There’s nothing wrong with setting financial boundaries. Stay within your budget if you have one. Just because it’s the holidays doesn’t mean you have to go into debt buying everyone on your list the perfect gift or trying to out buy others in an effort to show you care. The most important thing is the thought and intention behind the present, not the price tag. Instead of buying everyone a gift, suggest a Secret Santa to your friends and family where everyone sticks to a certain amount. Not only does it help reduce the amount of money you end up spending but reduces feelings of competition. (Trust me, someone with the same worries as you will thank you for this).

 

Say No if You Don’t Want to Go

It’s okay to say no. Believe it or not, you are not obligated to do anything you don’t want to do or go anywhere you don’t want to go. You can say no. You are not responsible for the feelings of others, nor does their enjoyment of the holidays rest on your shoulders. Spreading yourself too thin trying to accommodate others is a sure way to ruin the holidays for yourself, and isn’t your enjoyment just as important as everyone else’s?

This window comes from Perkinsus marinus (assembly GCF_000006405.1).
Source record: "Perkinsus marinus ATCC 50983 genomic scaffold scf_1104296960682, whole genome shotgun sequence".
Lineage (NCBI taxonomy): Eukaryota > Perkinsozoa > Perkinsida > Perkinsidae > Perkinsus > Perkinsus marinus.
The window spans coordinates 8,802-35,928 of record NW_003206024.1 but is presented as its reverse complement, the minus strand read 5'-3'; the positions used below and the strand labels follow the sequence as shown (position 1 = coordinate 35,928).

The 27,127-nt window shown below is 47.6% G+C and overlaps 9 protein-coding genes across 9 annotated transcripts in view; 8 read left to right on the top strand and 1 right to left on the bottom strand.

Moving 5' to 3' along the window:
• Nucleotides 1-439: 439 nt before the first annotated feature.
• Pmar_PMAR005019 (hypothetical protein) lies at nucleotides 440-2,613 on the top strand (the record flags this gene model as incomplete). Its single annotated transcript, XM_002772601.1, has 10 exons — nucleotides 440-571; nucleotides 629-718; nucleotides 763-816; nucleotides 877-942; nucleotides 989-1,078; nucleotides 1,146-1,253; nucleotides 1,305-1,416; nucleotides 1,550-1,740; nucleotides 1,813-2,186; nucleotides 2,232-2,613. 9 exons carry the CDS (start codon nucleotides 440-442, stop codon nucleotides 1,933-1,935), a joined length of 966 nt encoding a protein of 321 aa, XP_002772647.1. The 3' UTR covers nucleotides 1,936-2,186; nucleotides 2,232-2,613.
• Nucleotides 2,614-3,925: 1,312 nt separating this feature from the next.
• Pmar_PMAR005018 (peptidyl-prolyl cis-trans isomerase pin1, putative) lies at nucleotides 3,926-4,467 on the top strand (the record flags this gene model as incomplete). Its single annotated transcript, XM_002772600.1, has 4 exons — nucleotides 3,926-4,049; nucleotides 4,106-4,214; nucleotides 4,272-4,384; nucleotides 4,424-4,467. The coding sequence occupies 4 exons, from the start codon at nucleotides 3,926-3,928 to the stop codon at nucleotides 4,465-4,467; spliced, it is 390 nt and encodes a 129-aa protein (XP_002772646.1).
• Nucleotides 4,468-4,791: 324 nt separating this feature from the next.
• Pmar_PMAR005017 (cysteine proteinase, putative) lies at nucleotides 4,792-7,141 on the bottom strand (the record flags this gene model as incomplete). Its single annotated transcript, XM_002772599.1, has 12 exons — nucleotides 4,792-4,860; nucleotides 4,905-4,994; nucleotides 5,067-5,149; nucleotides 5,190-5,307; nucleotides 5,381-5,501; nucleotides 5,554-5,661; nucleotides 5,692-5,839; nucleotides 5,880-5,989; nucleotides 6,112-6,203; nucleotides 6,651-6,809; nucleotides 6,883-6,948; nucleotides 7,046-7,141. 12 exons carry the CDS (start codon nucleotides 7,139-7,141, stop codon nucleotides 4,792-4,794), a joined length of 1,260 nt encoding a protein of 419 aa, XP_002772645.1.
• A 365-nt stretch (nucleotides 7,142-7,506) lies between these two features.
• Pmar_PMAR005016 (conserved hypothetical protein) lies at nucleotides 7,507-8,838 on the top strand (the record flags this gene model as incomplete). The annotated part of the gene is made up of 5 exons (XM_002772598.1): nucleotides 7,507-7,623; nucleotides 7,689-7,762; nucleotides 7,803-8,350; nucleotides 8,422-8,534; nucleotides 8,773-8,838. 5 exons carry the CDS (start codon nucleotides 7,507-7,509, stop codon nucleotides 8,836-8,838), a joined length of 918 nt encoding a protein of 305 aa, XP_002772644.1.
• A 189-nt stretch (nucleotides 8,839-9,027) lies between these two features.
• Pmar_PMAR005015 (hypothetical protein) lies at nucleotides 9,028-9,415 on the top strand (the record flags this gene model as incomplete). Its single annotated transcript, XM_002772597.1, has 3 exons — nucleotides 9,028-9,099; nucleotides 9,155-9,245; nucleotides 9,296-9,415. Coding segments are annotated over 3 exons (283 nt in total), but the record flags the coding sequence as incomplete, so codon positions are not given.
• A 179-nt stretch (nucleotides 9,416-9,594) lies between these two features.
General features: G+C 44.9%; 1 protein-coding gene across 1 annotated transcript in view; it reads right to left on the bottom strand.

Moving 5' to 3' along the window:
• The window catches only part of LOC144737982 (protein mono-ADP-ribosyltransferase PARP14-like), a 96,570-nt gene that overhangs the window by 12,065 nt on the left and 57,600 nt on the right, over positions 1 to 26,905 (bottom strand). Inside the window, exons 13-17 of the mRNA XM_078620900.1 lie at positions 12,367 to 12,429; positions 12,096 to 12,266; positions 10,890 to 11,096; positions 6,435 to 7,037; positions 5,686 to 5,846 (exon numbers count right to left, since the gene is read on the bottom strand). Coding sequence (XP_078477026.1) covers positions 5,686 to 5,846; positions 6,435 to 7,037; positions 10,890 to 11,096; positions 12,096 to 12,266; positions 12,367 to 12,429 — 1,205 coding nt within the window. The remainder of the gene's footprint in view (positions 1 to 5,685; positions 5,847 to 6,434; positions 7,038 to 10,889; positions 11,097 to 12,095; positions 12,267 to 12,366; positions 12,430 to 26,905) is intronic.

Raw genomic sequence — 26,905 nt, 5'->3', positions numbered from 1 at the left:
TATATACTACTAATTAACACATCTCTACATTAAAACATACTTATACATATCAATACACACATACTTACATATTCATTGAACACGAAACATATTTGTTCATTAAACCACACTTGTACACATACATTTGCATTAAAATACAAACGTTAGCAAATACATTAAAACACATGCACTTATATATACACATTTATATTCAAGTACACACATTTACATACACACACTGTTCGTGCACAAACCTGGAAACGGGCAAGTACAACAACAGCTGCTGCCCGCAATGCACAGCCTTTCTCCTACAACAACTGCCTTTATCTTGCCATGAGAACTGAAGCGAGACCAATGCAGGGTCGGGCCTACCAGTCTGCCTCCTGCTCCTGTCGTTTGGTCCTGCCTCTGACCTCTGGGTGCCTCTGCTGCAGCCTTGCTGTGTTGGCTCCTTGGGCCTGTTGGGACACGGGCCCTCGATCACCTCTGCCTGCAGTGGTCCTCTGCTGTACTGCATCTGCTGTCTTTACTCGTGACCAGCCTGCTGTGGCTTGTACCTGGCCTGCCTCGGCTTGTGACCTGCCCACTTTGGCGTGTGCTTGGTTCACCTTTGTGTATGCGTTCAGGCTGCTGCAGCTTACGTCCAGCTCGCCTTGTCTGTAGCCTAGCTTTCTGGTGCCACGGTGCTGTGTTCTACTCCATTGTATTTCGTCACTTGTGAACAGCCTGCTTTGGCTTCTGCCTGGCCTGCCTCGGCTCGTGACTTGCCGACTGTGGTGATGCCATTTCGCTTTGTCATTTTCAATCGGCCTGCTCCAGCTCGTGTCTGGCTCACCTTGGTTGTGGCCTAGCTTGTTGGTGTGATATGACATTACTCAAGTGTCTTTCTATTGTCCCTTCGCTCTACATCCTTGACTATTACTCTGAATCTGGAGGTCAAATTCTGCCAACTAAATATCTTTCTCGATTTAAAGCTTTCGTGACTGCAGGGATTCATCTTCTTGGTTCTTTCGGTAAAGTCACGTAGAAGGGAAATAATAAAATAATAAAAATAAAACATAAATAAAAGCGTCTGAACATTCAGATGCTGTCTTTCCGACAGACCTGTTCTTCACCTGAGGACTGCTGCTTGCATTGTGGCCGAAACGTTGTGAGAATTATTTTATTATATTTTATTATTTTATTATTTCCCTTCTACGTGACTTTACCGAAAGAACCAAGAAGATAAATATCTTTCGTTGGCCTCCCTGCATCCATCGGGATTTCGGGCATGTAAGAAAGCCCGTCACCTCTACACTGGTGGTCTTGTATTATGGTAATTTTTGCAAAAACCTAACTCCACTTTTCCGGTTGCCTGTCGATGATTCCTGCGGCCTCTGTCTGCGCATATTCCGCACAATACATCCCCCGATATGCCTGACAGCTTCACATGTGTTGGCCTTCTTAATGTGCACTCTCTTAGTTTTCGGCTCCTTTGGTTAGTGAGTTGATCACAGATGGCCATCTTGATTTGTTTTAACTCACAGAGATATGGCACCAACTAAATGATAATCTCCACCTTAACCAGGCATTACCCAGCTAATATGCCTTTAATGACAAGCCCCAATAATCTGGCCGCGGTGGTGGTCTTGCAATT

Before saying yes, ask yourself, am I doing this or going to that because I want to or because I don’t want to let someone down, or because I don’t want to look bad in the sight of others? If the answer doesn’t bring you joy, then say no. Saying no is not being rude or cruel, nor is it saying that you don’t care. It is simply you setting a boundary and sticking to it. It’s not personal; it’s self-preservation.

 

Don’t Be Someone Else’s Punching Bag

The holiday season should be a time of joy, love, and togetherness. But sometimes, all that togetherness can result in stress and discomfort, especially if you find yourself in a situation that makes you uncomfortable. If you notice symptoms of anxiety or depression surfacing at the mere thought of attending an event or seeing certain people, that’s your cue to choose to leave early or not attend at all.